Japan PM, opposition to meet again over stalemate

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TOKYO, Nov 2 (Reuters) Japan's prime minister was to meet the main opposition leader today to discuss a deadlock that has halted a refuelling mission in support of US-led operations in Afghanistan -- and threatens to stall other policies as well.

The meeting between Prime Minister Yasuo Fukuda and Democratic Party leader Ichiro Ozawa -- their second this week -- has sparked speculation that the pair are plotting a ''grand coalition'' to resolve a stalemate created when the Democrats and their allies won a majority in parliament's upper house in July.

Forging an alliance would be tough and on the surface the Democrats, who could have their best chance ever of taking power in the next general election, appear to have little to gain.

But Ozawa, a veteran strategist with a reputation for backroom deals and who bolted the long-ruling Liberal Democratic Party (LDP) in 1993, has done surprising turnabouts before.

''All we can do is wait for the results of this meeting,'' said Yasunori Sone, a political science professor at Keio University.

''They need to send a message that they have found an exit strategy (from the deadlock), but we don't know what that could be.'' Financial market players were mostly blase about the political manoeuvring, concerned instead with a fresh wave of credit worries that drove down stocks in Wall Street and Tokyo.

''If the talk (of a grand coalition) actually came close to something concrete, it might become a factor for the market,'' said Takahiko Murai, general manager of equities at Nozomi Securities.

''But at this point, people are much more concerned about the situation of overseas financial institutions than domestic politics.'' Fukuda was to meet Akihiro Ota, head of the Buddhist-backed New Komeito -- the LDP's junior coalition partner -- before his tete-a-tete with Ozawa from 1130 hrs IST.

AFGHAN MISSION The political summit comes one day after Japan called its ships home from the Indian Ocean, where they had provided free fuel for US and other ships patrolling for drug runners, gun smugglers and suspected terrorists.

A law enabling the naval mission expired at midnight yesterday 2030 hrs IST, and with opposition parties, now in control of parliament's upper house, vowing to vote against a new bill, the activities will now be halted for months if not longer.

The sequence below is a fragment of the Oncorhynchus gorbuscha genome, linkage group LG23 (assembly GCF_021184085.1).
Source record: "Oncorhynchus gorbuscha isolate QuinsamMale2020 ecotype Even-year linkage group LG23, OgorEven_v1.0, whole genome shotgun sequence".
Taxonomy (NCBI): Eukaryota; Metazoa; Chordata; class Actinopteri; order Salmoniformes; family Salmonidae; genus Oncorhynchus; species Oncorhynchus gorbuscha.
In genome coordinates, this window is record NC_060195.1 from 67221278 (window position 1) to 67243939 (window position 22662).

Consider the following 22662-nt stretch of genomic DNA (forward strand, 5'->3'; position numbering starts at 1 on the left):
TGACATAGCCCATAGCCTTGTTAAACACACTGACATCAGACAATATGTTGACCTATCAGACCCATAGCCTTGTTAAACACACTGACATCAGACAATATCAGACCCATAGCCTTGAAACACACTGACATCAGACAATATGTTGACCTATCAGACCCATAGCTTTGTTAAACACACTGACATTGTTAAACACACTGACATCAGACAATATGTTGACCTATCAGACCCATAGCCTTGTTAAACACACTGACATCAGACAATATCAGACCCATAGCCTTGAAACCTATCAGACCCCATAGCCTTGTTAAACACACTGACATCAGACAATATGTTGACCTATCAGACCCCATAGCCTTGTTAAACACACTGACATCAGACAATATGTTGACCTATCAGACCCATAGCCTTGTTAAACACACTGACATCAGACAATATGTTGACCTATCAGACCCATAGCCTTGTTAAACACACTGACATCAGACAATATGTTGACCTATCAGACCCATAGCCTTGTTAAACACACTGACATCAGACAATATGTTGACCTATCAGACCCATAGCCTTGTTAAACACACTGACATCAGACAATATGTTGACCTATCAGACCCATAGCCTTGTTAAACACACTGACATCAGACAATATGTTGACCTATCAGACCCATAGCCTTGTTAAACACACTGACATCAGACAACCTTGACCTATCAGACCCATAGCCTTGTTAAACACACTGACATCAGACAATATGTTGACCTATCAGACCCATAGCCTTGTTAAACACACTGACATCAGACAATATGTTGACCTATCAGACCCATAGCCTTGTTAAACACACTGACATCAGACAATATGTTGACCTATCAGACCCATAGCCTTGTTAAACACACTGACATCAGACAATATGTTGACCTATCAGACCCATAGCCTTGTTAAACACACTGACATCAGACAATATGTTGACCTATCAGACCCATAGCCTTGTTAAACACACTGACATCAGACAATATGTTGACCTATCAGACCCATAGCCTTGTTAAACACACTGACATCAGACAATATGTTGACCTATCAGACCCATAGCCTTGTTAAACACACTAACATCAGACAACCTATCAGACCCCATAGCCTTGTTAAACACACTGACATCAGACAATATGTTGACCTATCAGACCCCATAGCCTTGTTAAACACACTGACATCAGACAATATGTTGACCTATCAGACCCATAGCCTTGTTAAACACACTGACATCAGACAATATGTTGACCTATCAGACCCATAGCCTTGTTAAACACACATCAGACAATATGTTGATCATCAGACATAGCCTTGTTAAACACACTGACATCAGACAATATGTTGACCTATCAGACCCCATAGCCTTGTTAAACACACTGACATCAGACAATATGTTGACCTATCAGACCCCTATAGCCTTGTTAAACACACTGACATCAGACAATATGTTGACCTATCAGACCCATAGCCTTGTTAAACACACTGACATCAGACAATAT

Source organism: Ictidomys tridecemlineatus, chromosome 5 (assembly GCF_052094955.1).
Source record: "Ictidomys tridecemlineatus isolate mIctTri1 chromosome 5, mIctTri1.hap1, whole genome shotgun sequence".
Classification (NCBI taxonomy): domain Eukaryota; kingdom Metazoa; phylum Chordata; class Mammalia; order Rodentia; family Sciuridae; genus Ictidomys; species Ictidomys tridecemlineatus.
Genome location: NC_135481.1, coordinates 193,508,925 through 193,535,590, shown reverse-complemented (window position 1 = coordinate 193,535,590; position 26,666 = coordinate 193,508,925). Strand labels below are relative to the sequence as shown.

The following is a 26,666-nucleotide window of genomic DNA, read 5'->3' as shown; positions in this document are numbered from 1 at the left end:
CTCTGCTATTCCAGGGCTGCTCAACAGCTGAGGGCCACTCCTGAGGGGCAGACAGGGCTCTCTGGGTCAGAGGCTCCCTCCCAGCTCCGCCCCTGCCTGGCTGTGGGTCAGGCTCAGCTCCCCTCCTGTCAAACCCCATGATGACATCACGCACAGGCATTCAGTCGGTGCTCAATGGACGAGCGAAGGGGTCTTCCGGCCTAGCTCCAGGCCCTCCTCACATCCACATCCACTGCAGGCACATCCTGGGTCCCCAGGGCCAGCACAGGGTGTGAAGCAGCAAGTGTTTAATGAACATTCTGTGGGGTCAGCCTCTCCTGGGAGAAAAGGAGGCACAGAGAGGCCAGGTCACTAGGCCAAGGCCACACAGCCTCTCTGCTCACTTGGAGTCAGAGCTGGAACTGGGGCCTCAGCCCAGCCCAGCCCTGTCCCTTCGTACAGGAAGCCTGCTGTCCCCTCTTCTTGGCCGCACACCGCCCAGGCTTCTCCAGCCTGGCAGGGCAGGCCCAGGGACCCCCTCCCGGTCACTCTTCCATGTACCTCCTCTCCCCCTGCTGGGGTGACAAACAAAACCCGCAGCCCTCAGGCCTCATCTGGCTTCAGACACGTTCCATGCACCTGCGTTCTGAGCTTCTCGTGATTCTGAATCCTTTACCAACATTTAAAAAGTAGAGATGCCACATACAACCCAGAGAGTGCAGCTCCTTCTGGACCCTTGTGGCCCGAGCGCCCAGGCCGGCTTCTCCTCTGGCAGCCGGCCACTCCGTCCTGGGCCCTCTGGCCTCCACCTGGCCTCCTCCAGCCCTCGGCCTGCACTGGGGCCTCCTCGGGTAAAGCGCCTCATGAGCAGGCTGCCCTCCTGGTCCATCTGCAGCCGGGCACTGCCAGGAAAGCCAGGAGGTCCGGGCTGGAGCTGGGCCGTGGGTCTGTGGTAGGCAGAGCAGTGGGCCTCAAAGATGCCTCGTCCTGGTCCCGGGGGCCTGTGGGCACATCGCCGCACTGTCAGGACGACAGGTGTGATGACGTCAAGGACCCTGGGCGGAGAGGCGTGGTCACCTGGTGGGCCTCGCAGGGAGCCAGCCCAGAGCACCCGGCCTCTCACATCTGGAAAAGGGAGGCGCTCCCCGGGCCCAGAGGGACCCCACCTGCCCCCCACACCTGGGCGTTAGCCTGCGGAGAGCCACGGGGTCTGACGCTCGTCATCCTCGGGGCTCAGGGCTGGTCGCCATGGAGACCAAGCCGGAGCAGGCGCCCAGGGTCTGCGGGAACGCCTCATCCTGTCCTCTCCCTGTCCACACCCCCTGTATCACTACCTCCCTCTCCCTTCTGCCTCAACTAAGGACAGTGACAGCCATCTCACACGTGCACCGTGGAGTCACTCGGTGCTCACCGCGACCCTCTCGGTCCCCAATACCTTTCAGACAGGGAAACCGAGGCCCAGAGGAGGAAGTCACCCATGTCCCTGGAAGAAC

Under pressure from the United States, Fukuda wants to at least show he is trying hard before a meeting with US President George W.

Bush that media say is likely to take place in Washington on November 16.

''Naturally, since the special anti-terrorism law expired yesterday, that will surely be a topic of discussion,'' Chief Cabinet Secretary Nobutaka Machimura told a news conference.

The meeting has also sparked rumours about a snap election for parliament's lower house as early as December.

No election need be held until late 2009, but pundits are predicting that the political deadlock will force an early poll, most likely after the national budget is enacted in late March.

Ozawa yesterday repeated his opposition to the naval mission, which he says lacks a formal United Nations mandate.

But he was quoted by media as saying he would be willing consider new legislation outlining conditions under which troops could be sent overseas without requiring an ad hoc law each time.

Fukuda told reporters on Tuesday that such a proposal could be discussed, but the two sides have starkly different positions on the possible content, so reaching agreement would be tough.

Japan's military is constrained by its pacifist constitution, and overseas dispatches are always controversial. Public opinion is divided over the Indian Ocean mission.

Reuters SZ DB0929

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